RAM (Random Access Memory) is the hardware in a computing device where the operating system (OS), application programs and data in current use are kept so they can be quickly reached by the device's processor RAM is the main memory in a computer, and it is much faster to read from and write to than other kinds of storage, such as a hard disk drive (HDD), solid-state drive (SSD) or optical drive. Random Access Memory is volatile. That means data is retained in RAM as long as the computer is on, but it is lost when the computer is turned off. When the computer is rebooted, the OS and other files are reloaded into RAM, usually from an HDD or SSD.
Because of its volatility, Random Access Memory can't store permanent data. RAM can be compared to a person's short-term memory, and a hard drive to a person's long-term memory. Short-term memory is focused on immediate work, but it can only keep a limited number of facts in view at any one time. When a person's short-term memory fills up, it can be refreshed with facts stored in the brain's long-term memory. A computer also works this way. If RAM fills up, the computer's processor must repeatedly go to the hard disk to overlay the old data in RAM with new data. This process slows the computer's operation.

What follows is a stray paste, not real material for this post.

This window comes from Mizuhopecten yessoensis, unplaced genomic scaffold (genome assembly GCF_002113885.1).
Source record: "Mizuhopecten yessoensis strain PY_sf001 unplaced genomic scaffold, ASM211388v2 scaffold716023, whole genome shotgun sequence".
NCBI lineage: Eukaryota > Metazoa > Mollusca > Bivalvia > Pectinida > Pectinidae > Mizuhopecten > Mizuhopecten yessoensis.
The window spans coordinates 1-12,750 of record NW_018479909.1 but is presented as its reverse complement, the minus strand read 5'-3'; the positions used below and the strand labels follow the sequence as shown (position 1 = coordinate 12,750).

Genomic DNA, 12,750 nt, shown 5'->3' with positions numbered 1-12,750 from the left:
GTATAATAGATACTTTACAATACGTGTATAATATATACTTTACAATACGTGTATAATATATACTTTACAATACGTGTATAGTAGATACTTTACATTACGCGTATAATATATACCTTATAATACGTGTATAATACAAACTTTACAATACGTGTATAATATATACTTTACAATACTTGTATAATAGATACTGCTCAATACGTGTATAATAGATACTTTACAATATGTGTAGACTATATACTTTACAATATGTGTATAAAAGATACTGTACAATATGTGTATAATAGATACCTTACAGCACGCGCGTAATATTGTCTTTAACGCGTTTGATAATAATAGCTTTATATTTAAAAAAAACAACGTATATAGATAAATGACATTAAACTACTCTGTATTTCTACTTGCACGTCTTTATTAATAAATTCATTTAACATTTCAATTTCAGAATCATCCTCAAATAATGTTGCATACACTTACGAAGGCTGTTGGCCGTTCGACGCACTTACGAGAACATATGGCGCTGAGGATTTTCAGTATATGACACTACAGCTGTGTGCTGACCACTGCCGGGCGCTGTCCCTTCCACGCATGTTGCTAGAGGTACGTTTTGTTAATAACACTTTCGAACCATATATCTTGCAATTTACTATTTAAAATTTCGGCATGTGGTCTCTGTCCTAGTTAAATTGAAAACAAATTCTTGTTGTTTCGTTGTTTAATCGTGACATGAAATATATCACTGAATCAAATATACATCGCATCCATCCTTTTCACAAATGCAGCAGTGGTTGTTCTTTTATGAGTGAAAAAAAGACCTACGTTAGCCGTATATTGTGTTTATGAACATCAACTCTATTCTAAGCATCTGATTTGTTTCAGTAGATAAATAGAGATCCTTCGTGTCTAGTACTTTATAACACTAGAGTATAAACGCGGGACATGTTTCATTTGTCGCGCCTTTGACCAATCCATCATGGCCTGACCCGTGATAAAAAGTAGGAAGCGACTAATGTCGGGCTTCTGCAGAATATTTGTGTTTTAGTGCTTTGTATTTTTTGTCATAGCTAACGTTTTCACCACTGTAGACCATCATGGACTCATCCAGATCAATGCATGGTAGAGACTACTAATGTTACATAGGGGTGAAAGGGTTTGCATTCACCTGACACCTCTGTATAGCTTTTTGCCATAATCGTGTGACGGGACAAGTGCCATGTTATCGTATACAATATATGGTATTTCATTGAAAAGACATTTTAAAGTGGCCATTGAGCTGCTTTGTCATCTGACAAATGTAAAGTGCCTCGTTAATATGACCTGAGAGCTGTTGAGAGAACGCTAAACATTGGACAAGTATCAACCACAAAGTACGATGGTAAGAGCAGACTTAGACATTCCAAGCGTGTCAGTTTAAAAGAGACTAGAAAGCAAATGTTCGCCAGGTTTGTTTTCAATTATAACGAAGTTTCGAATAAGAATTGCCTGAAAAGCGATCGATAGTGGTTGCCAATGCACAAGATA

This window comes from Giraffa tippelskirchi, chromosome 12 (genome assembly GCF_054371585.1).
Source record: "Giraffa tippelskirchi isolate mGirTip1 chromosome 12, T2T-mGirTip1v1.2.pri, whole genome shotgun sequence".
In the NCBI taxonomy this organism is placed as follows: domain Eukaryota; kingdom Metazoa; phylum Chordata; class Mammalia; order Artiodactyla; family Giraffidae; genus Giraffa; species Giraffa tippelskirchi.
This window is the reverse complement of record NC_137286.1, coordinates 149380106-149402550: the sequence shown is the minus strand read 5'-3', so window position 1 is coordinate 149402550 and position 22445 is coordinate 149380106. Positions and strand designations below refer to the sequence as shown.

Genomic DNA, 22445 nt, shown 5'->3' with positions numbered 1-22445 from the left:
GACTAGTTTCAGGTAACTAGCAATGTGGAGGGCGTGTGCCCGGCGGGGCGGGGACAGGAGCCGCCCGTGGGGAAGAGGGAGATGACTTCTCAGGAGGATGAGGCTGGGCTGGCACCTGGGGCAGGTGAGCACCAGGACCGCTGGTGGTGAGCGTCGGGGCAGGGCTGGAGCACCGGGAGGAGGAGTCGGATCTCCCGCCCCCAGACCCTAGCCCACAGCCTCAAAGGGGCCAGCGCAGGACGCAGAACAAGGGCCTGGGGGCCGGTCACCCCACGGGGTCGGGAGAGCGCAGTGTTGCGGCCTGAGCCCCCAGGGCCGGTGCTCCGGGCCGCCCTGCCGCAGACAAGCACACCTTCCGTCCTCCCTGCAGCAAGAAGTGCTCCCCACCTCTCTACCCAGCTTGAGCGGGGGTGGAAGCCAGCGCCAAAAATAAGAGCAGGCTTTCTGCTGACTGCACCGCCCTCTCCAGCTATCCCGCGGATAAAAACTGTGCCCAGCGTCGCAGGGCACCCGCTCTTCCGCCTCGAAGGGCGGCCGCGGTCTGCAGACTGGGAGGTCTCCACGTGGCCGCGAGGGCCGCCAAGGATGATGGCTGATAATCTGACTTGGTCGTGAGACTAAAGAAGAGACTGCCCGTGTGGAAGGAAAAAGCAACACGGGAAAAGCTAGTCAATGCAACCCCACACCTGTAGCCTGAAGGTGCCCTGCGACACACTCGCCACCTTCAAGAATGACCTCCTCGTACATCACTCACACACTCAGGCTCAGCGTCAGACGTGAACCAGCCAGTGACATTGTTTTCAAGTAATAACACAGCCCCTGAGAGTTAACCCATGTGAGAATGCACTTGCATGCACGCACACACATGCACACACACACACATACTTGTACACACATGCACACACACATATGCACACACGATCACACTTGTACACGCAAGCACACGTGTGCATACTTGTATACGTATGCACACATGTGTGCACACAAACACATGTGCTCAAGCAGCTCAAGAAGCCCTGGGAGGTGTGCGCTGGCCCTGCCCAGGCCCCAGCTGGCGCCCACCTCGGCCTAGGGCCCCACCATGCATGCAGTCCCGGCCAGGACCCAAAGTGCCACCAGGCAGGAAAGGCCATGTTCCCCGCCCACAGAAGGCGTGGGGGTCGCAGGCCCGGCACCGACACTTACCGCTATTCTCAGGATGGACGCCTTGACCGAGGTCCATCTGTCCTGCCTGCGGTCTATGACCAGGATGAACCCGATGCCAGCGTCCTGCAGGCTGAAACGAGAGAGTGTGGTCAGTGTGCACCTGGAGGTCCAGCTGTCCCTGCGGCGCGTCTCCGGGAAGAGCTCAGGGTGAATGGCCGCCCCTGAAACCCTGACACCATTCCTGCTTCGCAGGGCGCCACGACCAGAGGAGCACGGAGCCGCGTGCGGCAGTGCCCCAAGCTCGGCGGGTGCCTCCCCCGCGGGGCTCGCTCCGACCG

The term random access as applied to RAM comes from the fact that any storage location, also known as any memory address, can be accessed directly. Originally, the term Random Access Memory was used to distinguish regular core memory from offline memory. Offline memory typically referred to magnetic tape from which a specific piece of data could only be accessed by locating the address sequentially, starting at the beginning of the tape. RAM is organized and controlled in a way that enables data to be stored and retrieved directly to and from specific locations. Other types of storage -- such as the hard drive and CD-ROM -- are also accessed directly or randomly, but the term random access isn't used to describe these other types of storage.
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